Iri & Toshi Maruki



A great series dedicated to the 70th Anniversary on the Al-Jazeera America site can be found here:  
 

Other articles worth looking at:



             

Hiroshima Today/70th Commemoration


Monday, June 8, 2015

2 Shorts - Chaos & Kachinas




The Meal of Lord Candlestick/Leonora Carrington
 
The Chaos Orchestra

A thunderstorm sweeps in over the foothills. Lightning sets fire to several firs clinging to a sandstone cliff above town. All the lights go out. Rain beats against roofs, windows, doors. Inside the church at the centre of town, a man with a stocking pulled over his head begins to pull bell ropes. Fire spreads through the hills. He smiles at the church custodian, bound and gagged, slumped beneath the belfry window. 

           
Everything is going according to plan: first, he’d thrown turtle shells into glowing ash, interpreted the cracks as time lines; then, blindfolded, he’d thrown darts at a map of the world; finally, he’d drawn cards from a deck illustrated with every musical instrument known to man.

           
He doesn’t wonder what would have happened if he’d pulled the saxophone card instead of church bells because he doesn’t believe in chance. He is certain that he – and everyone else in town – are players in a divine plot. They have always been destined to play in this orchestra of fire, smoke, bells, and rain. 

           
A woman rushes out of her dark house, into her garden, following the smell of smoke. The sight of brilliant magenta petals shining in the downpour ignites her brain, strips all questions from her. Next to the fierce purple flowers are seven black pansies; black hands, pushing through wet soil, like Cimmerian worms swaying in the night, called up from the underworld by the cacophony of bells.



(Previously published in Madhat Lit )


The Ancestor/Leonora Carrington

House by the Lake


On a vacation run, he passed the house, saw it was for sale. Back at his rental cottage he made the call. When he showed up for the tour his wife was with him. They both told the owner how much they liked “the western decor.” The owner corrected them: “Southwest.” 


There are katchina dolls here, in a cabinet behind glass. On the walls, upstairs, half-naked young Indians hold each other, all be-feathered, air-brushed with war paint. On the wall above the glass doors to the porch that looks over the lake hangs a peace pipe, stamped as authentic because there is a card attached that says the artist is registered with a tribe. 


I was there. I watched. While they talked, the acorns outside fell, rolled down the macadam drive. Red leaves floated by the dock.


Boats sink. Oaks die. Crows feed. Fish settle in the gloom beneath the surface, unmoving; the true thoughts of water. He bought the house, kept the southwest decor. Soon after, they divorced.


I was there. I heard it all: the arguments, recriminations; the sound of tiny feet in the middle of the night; the whispering beneath their bed; the slamming doors.


The man now goes down to the dock at night, raises his arms to the light from a house across the water. Black snakes ripple through the light. I remain. I will be here long after this house falls.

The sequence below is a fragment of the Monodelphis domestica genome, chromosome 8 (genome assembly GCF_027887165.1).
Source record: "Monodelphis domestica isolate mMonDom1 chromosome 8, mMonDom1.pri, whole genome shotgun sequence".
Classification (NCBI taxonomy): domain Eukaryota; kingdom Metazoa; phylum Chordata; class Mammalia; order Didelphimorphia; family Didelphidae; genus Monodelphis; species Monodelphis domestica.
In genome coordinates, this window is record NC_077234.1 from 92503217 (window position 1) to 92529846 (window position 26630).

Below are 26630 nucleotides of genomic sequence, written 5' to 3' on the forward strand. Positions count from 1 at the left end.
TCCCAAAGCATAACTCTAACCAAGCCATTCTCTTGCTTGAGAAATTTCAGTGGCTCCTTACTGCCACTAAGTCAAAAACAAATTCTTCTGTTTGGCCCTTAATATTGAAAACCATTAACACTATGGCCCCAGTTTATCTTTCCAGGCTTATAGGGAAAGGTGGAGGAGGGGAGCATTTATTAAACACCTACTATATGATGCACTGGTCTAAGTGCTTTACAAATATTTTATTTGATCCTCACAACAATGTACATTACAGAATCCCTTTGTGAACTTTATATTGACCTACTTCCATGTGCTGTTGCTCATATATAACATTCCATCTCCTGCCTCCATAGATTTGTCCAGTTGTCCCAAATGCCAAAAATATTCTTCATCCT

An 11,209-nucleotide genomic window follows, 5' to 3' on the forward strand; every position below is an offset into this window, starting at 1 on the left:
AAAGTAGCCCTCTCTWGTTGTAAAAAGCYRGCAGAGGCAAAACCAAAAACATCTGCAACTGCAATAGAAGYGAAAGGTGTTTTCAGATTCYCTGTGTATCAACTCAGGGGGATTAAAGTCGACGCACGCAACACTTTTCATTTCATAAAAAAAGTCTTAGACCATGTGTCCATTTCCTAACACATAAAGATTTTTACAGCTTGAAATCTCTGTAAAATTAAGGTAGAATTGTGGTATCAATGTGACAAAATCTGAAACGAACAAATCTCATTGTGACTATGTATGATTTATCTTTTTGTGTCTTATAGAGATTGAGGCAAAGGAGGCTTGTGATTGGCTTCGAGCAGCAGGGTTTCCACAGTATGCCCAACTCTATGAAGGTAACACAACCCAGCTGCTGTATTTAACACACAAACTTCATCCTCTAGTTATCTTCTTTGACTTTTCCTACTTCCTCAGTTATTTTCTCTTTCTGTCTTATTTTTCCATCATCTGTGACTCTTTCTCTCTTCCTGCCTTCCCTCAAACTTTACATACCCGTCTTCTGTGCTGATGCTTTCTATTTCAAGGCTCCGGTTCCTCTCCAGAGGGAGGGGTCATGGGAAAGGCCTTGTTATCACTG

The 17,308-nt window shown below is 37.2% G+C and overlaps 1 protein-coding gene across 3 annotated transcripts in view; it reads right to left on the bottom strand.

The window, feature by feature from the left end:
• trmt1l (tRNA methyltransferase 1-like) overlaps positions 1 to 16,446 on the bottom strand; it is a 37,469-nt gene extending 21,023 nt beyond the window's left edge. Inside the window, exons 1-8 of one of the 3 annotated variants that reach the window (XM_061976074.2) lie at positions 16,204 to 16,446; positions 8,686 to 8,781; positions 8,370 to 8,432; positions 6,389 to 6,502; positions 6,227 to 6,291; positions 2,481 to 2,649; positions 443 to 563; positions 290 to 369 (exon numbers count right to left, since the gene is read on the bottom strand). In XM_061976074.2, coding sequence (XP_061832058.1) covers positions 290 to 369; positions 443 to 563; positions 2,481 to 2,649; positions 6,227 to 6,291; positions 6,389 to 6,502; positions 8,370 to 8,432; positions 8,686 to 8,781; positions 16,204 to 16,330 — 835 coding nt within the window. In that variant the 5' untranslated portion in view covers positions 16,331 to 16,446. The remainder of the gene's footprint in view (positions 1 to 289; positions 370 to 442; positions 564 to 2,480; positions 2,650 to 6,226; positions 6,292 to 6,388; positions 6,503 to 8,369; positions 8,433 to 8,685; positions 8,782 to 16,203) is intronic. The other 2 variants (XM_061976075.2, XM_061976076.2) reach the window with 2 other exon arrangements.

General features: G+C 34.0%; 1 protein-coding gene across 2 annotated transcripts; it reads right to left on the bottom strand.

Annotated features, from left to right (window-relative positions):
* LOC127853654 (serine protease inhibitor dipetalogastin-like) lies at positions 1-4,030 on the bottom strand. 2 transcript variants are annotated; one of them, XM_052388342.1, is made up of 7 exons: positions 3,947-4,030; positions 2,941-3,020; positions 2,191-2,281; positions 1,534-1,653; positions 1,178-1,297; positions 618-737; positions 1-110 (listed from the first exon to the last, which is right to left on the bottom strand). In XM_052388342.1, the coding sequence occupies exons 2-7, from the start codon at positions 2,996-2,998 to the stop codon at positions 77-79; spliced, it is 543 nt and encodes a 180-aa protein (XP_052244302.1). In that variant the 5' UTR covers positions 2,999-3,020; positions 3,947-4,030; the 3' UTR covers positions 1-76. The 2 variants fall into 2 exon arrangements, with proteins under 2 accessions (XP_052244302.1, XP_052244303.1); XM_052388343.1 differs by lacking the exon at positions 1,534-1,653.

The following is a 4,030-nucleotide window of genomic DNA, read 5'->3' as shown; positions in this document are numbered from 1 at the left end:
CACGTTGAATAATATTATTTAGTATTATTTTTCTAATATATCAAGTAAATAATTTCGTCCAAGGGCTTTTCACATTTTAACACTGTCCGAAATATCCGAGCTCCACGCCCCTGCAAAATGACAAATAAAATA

***

Down Below



The paintings above are by Leonora Carrington. 
If you want to know more, you can find the beginning of my series on her life and work  


Friday, May 22, 2015

New Story in Interzone: Angel Fire

I've got a new story in the current issue of Interzone (Issue 258), the UK's longest running science fiction magazine. 




The story is semi/distantly/vaguely related to my Service Economy series. But don't let that put you off (if you're dedicated to capitalism). A vision of the near future, maybe tomorrow; the descent of someone living in the stratosphere (financially). Hedge-fund managers and apocalyptic angels. The usual.   


In the US you can order a single digital copy of the issue from Weightless Books or subscribe directly to Interzone. You can also find copies in various bookstores around the US. Here in Santa Fe, it's available at Hastings. 

Issue #258 (May/June 2015) includes work by T.R. Napper, Julie C. Day, Bonnie Jo Stufflebeam, and Malcolm Devlin. Brief snippets below.

a shout is a prayer / for the waiting centuries by T.R. Napper
illustrated by Warwick Fraser-Coombe


Item image: a shout is a prayer

I’ll give you a roll of barbwire
A vine for this modern epoch

 Climbing all over our souls 
That’s our love, take it, don’t ask


“Any food?” asked Phuong.
“No food,” replied the woman.
“Rice, old rice, bamboo shoots. Anything.”
“No food.”
“I have a child. We haven’t eaten in two days.”
“We all have children. Here, take some water.”
Phuong reached out in the darkness, a smooth, cool wooden ladle caressed her hand. She fumbled for the bucket, filled the scoop with water, and held it out for her daughter, who grabbed it and slurped noisily. Phuong felt for Trung and passed the scoop to him. He rested his hand on her shoulder as he drank. Her skin tingled at his touch, familiar, yet always new. Then she took her turn, cracked lips and swollen tongue welcoming the cool stream of water.

The Re'em Song by Julie C. Day
illustrated by Jim Burns


Item image: The Re'em Song

Of course, leaving was easy.
“The same damned people, the same damn trees, even the same damn work, all our God-fearing lives. Do you really think we would have married if there’d been even a handful to choose from?”
Jaw bones and sections of vertebrae hung from the rafters of their house. Ribs and phalanges contained in carefully sewn skins were piled outside, waiting to be shipped off. And always there were the horns calling from somewhere deep in the woods.

Doors by Bonnie Jo Stufflebeam
illustrated by Richard Wagner


Item image: Doors

It had been three months since I’d taken my brother anywhere. The last place we’d gone together was our mother’s funeral. Since then Zack had been difficult, more so than usual, refusing to put on his shoes, shushing me when I asked him to do his chores, even screaming and pounding his fists when it was time to drive him to the recycling facility where he sorted paper as part of a program for developmentally disabled adults.